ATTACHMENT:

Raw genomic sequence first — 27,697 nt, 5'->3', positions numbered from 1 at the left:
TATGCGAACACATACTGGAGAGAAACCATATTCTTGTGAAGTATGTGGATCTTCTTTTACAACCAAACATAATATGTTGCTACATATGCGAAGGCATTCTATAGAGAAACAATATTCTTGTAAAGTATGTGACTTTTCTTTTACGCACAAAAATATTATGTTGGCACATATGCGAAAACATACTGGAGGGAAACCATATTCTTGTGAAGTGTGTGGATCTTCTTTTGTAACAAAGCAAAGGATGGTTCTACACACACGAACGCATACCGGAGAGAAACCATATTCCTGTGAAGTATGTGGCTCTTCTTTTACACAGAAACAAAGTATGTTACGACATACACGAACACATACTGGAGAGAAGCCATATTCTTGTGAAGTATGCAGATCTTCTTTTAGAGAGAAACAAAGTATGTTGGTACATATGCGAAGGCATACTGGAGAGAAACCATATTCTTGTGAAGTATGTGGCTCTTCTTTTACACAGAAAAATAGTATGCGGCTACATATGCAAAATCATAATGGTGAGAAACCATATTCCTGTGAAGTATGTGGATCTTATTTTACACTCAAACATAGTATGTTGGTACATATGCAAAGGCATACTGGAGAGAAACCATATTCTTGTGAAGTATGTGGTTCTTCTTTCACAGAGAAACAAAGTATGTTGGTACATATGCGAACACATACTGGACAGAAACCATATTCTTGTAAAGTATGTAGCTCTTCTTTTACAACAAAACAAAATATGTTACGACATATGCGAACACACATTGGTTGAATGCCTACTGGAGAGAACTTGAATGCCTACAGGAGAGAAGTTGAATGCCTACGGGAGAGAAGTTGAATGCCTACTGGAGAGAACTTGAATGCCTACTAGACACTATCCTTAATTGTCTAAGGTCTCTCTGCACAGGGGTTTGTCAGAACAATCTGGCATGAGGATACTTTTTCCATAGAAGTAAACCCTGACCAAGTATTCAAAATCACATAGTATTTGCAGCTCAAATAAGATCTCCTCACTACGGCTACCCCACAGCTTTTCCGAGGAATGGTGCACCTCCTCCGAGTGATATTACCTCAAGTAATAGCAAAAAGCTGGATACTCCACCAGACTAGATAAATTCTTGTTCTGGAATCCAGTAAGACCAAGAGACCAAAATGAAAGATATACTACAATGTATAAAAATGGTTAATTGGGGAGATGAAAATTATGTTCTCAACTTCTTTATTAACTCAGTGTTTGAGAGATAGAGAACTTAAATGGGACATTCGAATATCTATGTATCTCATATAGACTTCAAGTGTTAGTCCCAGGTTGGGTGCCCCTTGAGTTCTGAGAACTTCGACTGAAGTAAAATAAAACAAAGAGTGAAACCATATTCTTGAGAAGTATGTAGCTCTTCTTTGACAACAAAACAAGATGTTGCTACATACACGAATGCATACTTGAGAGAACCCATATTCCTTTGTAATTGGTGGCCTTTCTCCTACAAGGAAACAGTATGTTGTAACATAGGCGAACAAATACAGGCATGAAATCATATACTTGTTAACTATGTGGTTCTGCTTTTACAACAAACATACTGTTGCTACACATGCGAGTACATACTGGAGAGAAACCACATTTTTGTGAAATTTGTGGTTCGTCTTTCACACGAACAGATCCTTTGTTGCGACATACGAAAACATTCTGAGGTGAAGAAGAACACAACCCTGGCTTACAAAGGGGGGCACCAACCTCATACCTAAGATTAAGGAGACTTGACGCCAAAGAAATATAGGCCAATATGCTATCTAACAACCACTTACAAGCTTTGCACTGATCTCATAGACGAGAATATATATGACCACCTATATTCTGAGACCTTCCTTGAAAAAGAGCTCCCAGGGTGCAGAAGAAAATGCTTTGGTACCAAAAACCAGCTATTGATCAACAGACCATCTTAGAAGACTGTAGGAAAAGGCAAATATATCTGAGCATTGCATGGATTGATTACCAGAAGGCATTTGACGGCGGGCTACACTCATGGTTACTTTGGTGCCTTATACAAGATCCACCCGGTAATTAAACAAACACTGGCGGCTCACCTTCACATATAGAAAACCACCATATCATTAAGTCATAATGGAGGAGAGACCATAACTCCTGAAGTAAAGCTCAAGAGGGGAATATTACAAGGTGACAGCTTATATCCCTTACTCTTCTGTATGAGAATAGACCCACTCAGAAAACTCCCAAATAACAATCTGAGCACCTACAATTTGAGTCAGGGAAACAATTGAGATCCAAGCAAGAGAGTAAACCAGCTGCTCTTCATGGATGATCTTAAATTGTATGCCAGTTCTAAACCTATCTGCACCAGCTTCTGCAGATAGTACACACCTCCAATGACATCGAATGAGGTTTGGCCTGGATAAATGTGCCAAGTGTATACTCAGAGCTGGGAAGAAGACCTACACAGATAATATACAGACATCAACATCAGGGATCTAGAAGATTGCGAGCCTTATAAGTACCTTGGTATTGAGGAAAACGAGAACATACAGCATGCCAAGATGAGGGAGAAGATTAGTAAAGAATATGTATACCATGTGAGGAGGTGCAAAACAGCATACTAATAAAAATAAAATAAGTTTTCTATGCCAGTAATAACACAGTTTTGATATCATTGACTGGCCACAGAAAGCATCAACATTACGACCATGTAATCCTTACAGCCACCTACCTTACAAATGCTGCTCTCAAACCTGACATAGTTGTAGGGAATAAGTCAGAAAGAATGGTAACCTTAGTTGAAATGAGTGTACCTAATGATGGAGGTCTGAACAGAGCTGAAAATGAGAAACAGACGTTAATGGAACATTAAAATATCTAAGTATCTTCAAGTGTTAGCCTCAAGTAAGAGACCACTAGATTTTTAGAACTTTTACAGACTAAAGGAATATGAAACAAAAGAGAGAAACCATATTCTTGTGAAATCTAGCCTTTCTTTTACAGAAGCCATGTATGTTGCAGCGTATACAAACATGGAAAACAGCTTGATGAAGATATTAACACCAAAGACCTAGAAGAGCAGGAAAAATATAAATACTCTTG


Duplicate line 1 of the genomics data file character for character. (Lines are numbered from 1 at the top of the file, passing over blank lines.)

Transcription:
Raw genomic sequence first — 27,697 nt, 5'->3', positions numbered from 1 at the left: